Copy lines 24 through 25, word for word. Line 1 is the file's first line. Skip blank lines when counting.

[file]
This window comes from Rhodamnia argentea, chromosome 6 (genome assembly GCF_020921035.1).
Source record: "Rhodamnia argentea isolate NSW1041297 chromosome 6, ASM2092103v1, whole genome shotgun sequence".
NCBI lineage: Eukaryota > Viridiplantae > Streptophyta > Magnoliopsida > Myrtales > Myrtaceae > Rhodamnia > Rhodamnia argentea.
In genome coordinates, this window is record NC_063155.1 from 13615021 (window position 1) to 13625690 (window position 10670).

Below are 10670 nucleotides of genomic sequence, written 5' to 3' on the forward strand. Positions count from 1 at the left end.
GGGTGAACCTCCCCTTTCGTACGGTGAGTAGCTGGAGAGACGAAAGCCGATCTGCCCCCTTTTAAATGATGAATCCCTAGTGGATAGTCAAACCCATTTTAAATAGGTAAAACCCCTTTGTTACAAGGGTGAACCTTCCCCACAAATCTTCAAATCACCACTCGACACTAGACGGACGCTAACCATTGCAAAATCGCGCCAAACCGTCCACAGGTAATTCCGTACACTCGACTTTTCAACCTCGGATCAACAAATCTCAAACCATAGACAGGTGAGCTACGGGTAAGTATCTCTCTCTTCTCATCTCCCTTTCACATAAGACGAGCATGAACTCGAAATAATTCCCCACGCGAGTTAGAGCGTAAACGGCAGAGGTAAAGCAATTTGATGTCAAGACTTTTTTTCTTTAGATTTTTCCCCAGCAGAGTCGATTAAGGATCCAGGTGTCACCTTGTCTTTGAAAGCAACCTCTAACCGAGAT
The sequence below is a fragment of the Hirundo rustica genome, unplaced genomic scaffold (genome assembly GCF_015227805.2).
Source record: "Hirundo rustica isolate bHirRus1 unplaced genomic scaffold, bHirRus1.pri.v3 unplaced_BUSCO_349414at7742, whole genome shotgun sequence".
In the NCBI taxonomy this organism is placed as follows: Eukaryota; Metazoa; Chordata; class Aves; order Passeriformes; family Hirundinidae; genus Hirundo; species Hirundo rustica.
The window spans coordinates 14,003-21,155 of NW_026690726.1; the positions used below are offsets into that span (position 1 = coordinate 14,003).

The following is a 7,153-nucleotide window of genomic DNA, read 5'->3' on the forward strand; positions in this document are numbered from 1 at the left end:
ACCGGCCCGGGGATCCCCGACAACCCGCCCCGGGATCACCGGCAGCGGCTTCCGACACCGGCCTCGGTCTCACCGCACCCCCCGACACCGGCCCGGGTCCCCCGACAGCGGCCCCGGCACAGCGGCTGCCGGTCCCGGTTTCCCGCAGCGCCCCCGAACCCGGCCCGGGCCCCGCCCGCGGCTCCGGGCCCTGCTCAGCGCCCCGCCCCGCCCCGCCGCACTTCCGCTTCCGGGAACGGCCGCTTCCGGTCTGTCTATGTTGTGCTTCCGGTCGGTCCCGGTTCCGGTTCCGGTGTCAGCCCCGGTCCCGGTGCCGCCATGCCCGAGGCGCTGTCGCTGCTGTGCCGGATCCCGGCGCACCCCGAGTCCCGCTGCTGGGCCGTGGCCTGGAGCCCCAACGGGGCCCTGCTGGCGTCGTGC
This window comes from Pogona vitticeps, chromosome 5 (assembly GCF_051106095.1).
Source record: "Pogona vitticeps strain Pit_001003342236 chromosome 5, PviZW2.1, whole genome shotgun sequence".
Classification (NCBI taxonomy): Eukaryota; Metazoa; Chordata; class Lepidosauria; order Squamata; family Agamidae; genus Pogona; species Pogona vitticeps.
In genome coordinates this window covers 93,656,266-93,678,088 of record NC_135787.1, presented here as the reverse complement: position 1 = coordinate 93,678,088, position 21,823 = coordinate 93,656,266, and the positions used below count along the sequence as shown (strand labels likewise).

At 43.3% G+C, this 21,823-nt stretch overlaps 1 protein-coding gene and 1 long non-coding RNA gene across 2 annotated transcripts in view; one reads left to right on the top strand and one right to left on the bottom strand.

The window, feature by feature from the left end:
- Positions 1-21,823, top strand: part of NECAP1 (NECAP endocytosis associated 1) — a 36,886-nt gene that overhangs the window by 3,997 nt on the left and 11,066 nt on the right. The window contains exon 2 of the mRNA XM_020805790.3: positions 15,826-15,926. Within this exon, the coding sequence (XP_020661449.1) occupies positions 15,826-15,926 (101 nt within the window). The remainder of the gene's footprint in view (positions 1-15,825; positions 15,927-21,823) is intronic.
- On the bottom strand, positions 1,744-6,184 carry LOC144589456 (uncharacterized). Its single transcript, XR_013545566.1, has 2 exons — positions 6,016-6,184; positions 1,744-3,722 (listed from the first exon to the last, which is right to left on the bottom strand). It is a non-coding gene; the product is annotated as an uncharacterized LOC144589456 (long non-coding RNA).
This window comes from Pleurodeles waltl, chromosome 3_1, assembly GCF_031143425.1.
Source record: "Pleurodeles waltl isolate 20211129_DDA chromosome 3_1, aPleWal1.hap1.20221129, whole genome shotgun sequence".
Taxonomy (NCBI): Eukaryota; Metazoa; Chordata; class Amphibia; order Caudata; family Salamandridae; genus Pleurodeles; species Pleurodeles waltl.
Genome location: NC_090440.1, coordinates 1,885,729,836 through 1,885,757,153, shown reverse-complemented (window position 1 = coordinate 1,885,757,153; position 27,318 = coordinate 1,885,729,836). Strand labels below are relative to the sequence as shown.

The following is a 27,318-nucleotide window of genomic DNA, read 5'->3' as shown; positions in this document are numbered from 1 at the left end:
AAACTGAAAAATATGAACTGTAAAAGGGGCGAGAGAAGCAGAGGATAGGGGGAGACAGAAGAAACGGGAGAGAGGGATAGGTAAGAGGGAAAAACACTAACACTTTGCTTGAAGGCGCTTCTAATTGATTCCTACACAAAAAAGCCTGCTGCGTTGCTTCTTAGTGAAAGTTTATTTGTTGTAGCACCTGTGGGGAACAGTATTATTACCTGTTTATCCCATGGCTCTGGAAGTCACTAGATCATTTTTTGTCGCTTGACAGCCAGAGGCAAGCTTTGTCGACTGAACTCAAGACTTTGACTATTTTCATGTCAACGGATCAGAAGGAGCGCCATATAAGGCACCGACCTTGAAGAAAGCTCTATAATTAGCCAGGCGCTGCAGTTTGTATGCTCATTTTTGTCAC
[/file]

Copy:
Genome location: NC_090440.1, coordinates 1,885,729,836 through 1,885,757,153, shown reverse-complemented (window position 1 = coordinate 1,885,757,153; position 27,318 = coordinate 1,885,729,836). Strand labels below are relative to the sequence as shown.

The following is a 27,318-nucleotide window of genomic DNA, read 5'->3' as shown; positions in this document are numbered from 1 at the left end: